The Best Drumming Brushes

Playing with drumming brushes will improve your playing and get you more gigs. In this article, I’m going to share some of the different drumming brushes I have used over my 35-year professional drumming career.

I’ll also share about the brushes I currently use and why I think are the best Jazz drum brushes on the market today. I think they’re going to be great for you too.

First off, I am not endorsed by any drum brush or stick maker. I also only share products at that have worked for me and I think will also help you in your drumming.

Before I share the drumming brushes I have used, here is my recommended list of features for brushes:

  • Light gauge wires
  • Shaft is one piece. No cap on the end.
  • Retractable (so your wires don’t get mangled when you put them in your stick bag)
  • An O-ring on the end to scrape cymbals
  • Soft gum rubber covering the shaft for a comfortable grip and clean brush flutters off the rim.
  • Two notches in the metal retractor for full open or medium open wire settings.
  • The weight balance feels natural in your hand. A brush that is too front heavy is a little harder to move smoothly.

You might also be interested in my drumming brushes course. See all of the topics covered in my Brushes Mastery Course in the video below.

LEARN JAZZ BRUSHES: A complete course of everything you need to drum with brushes.

My first drum brushes – Regal Tip Brushes

My first Jazz drum brushes were made by Regal Tip. They were recommended to me by Jeff Hamilton. He also went on to design and manufacture his own Regal Tip brushes with a thicker gauge wire. While they were easier to bounce, the sound was a bit too abrasive for my ears.

My next drum brushes – Zildjian brushes

Next, I tried Zildjian brushes. Zildjian certainly makes great cymbals, which I always seem to gravitate back to after trying other makers. Their brushes are also good starter brushes but the feel and sound were not smooth enough for me.

The best drumming brushes for Jazz and beyond

After Zildjian brushes, I went back to playing Regal Tip brushes for many years. Then one day, a drum student of mine brought the Vic Firth Heritage Brushes to a lesson. WOW!

From that day on, they’re all I’ve used. I use them to play, Jazz, Brazilian, Afro-Cuban, Hip-Hop, Funk, Country, Pop and anything else that comes my way. They are both versatile and long-lasting.

Von Baron plays the best jazz drum brushes.

Check out my article, The Art Of Drumming With Brushes, to learn how drum brushes are used in music.

Nothing but good stuff to say

The first thing I like about the Vic Firth Heritage Brushes is that they’re PURPLE! The color makes them really easy to see and pull out of my stick bag even in low stage light.

The softer gum rubber doesn’t give me blisters like some other brushes have done. The softer gum rubber also makes rim flutters smoother. Less sound of the shaft hitting the rim and more of the wire fluttering sound on the drum head.

The metal ring (O-ring) on the end (also on all of the other brushes I shared above) is very useful to scrape cymbals. Cymbal scraping is absolutely essential in Jazz ballad playing. Brushes without the O-ring are pretty useless for Jazz in my opinion.

Some brushes are designed with a cap on the end with the O-ring. This cap always breaks off making the brushes useless. The Vic Firth Heritage Brushes have one solid shaft piece so they never come apart.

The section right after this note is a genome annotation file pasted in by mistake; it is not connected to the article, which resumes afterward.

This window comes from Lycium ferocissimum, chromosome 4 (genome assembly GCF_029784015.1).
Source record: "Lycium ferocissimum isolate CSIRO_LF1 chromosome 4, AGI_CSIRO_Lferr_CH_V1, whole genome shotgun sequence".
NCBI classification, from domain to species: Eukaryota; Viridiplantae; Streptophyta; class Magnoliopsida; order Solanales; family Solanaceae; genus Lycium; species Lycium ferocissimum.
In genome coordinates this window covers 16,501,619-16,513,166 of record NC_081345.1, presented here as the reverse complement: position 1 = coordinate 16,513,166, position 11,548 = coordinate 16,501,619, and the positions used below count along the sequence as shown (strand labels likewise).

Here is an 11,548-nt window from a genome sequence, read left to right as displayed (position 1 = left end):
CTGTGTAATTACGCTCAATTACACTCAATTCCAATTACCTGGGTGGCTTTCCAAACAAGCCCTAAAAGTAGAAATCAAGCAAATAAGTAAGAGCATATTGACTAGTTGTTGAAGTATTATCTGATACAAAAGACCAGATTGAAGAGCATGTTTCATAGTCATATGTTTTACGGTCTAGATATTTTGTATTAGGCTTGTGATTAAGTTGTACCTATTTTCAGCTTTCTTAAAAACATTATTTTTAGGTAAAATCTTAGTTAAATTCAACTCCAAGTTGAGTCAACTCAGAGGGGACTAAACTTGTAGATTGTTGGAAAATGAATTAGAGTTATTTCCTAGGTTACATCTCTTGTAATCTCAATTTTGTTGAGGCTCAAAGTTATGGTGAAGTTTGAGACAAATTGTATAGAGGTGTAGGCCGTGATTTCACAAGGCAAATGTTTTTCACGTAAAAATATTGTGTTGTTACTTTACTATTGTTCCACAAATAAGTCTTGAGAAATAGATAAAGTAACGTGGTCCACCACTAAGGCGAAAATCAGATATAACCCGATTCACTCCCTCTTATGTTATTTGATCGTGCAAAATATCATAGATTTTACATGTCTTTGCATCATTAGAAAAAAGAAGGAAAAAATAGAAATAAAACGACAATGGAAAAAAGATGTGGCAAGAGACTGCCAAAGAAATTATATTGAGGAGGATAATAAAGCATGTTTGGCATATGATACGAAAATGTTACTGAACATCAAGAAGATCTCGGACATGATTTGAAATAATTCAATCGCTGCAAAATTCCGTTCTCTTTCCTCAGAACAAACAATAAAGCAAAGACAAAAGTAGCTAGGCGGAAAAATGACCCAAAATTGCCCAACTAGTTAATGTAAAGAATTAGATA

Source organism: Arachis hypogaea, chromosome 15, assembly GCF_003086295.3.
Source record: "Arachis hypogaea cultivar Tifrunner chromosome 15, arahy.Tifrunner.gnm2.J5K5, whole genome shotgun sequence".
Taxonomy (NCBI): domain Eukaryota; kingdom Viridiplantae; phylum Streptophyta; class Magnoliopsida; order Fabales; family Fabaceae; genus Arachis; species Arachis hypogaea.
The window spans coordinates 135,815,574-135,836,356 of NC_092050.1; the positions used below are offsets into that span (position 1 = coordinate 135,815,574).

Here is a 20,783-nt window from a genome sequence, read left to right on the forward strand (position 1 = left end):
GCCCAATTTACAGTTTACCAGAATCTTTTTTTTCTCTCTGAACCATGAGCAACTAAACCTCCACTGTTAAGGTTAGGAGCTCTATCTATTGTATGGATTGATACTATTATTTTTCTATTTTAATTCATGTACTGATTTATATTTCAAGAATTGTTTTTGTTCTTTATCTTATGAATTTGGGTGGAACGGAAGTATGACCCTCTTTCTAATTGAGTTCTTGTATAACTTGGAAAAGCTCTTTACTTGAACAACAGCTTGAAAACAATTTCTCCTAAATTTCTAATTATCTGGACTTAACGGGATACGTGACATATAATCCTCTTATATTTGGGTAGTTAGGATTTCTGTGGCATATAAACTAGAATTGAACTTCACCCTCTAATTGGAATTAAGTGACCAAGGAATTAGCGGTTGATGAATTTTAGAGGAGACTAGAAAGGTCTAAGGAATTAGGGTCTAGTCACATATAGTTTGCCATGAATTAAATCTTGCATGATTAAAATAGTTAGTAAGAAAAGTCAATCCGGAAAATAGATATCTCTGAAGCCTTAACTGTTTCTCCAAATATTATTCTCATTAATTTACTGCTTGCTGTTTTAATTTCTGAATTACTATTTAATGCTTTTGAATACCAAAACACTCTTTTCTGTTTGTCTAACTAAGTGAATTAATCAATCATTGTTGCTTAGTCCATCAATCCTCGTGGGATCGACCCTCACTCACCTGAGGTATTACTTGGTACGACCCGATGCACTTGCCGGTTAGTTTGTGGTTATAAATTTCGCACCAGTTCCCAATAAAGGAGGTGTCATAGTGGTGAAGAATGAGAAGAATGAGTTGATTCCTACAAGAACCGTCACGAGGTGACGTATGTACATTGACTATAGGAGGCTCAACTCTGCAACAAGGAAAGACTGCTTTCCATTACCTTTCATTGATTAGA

A video sharing how to think like a Jazz drummer during your fours and eights. I am of course playing my Vic Firth Heritage Brushes.

Here’s the affiliate link to buy these brushes on Amazon. Buying through me is a convenient way to get your brushes and an easy way to support this blog. Thank you πŸ€™

More good stuff to say

Another feature I like are the two notches in the metal retractors. They are locks for medium and full opening of the wires. Very useful for keeping the brushes from slipping back into the shaft while playing.

Since day one, my Vic Firth Heritage Brushes, have never had any problems with the wires getting jammed in the metal shaft. For some lower-priced brushes this can be a really big problem. Your wires get all mangled inside the shaft and don’t come out when you try to push out the wires.

The Heritage Brush wires are lightweight but for some reason don’t get bent too easily. That’s definitely a plus. The weight balance is also just right in my hands. I play traditional grip with brushes and both hands always feel natural.

A video of me playing Bossa Nova and Samba brush patterns with my Vic Firth Heritage Brushes.

My Vic Firth Heritage Brushes last me about 6-8 months. This includes playing about 15-20 gigs per month, practicing and teaching. That’s not too bad. I have also played Vic Firth Heritage Brushes for roughly 9 years.

To learn when to use brushes or sticks in your playing, check out my article Jazz Drumming With Brushes And Sticks.

Want to learn how to play Jazz drums? Get my complete course packs and when you’re done, you’re not only going to be a better drummer, you’re going to be a better musician. You’re going to really know how to play music!


So, of all the brushes I have used in my professional career spanning over 3 decades, I recommend the Vic Firth Heritage brushes. The price is great and the build quality and sound are professional all the way.

If you’re looking for natural feeling, durable drumming brushes, these brushes are the way to go. Whether you use them in the recording studio, on stage at rehearsal or just for practice, you’re going to love them.

Enjoy your brushes and KEEP ON DRUMMIN’!

What brand and model of drumming brushes do you use?

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